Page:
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Too much emotional reactivity? 

photo by Ryan Snaadt- emotional reactivity

Have you ever found yourself snapping at someone over a minor inconvenience, or feeling overwhelmed by anger or sadness in situations that don't seem to warrant such intense emotions? If so, you're experiencing what's known as emotional reactivity. Emotional reactivity is our tendency to respond to situations, people, or events with heightened emotions. It can make us feel like we’re not in control of our emotions, which often leads to stress and strained relationships.

At its core, emotional reactivity is heavily influenced by our past experiences, beliefs, and expectations. When we encounter a situation that subconsciously reminds us of a past event, our bodies react as if we're facing that past threat or challenge, even if the current situation is completely different. This "emotional echo" can make it challenging to respond appropriately in the moment.

Understanding that emotional reactivity is a common feature in human behavior can be the first step towards managing it. It's important to recognize that everyone has moments of heightened emotional response, and there's no shame in that. Controlling our emotions isn't about suppression; it's about acknowledging and managing them constructively.

How can I learn to reduce my emotional reactivity? 

One: Mindfulness 

One effective tool for becoming less reactive is mindfulness. Mindfulness involves staying present and fully engaging with the here and now. This practice helps you to recognize when you're beginning to react emotionally and to observe your feelings without judgment.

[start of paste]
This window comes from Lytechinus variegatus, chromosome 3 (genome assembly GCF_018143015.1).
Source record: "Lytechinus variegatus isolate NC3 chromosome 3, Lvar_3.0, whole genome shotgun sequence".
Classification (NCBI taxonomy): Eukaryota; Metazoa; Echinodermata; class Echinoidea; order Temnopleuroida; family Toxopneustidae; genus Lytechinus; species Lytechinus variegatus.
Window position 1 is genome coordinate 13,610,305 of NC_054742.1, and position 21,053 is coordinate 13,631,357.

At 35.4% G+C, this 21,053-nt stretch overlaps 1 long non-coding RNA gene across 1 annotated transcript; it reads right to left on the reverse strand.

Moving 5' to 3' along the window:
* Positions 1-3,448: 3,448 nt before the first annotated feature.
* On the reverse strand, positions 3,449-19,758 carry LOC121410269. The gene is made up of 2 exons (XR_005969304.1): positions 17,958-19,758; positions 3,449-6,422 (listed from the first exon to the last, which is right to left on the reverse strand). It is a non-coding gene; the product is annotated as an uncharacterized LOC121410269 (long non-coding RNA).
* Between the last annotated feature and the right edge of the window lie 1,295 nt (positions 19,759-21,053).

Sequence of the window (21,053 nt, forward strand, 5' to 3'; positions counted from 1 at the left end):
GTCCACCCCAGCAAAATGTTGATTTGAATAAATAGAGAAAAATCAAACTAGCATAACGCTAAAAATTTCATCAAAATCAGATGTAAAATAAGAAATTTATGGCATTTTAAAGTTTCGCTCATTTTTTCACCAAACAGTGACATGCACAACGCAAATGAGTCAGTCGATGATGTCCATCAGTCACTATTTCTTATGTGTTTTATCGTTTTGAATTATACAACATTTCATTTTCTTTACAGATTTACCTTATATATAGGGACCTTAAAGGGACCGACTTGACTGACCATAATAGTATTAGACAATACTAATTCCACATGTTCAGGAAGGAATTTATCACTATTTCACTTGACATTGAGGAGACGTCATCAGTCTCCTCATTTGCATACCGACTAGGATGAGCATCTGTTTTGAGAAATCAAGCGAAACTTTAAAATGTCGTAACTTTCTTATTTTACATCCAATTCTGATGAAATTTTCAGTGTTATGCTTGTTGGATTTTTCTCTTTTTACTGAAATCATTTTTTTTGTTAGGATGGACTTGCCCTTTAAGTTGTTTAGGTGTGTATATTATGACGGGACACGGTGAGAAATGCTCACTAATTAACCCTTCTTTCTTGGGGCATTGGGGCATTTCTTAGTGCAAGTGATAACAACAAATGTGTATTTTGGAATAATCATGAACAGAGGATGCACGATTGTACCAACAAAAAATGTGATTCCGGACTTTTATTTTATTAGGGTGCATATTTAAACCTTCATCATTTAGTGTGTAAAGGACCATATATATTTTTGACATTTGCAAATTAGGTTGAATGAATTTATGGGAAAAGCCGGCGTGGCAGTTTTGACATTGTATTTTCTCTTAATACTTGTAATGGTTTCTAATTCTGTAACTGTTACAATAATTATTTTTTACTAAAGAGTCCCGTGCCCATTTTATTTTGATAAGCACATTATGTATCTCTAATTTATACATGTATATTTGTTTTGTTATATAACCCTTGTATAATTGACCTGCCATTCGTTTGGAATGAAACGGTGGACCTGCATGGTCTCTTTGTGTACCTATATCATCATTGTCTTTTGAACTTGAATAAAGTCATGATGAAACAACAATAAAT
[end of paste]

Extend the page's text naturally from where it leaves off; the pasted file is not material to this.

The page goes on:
Two:  Take a deep breath and pause

Deep breathing exercises also play a crucial role in managing emotional reactivity. When you feel your emotions escalating, take a moment to breathe deeply. Inhaling through your nose and exhaling through your mouth slowly can help reduce the intensity of your emotions, providing a space to reflect before reacting.  Implementing a "pause" technique can be incredibly effective. Before responding to a trigger, take a moment, even if it's just a few seconds, to pause and reflect on your response. This brief period can help you choose a more considered approach rather than impulsively reacting.   Check out these different breathing techniques

Three:  Get out a journal and start writing down your triggers and automatic thoughts. 

Another method is to identify triggers. Keep a journal and record instances where you felt overly reactive. Note what happened, how you felt, and what you think might have triggered your reaction. Over time, patterns might emerge that can help you anticipate and prepare for potential triggers.  It's also essential to challenge your automatic thoughts. When you're feeling reactive, ask yourself whether your response is proportional to the situation. Are you perhaps interpreting the situation based on past experiences or fears rather than what's actually happening?

photo by yoann boye

Four: Learn when you need to dig deeper with the help of therapy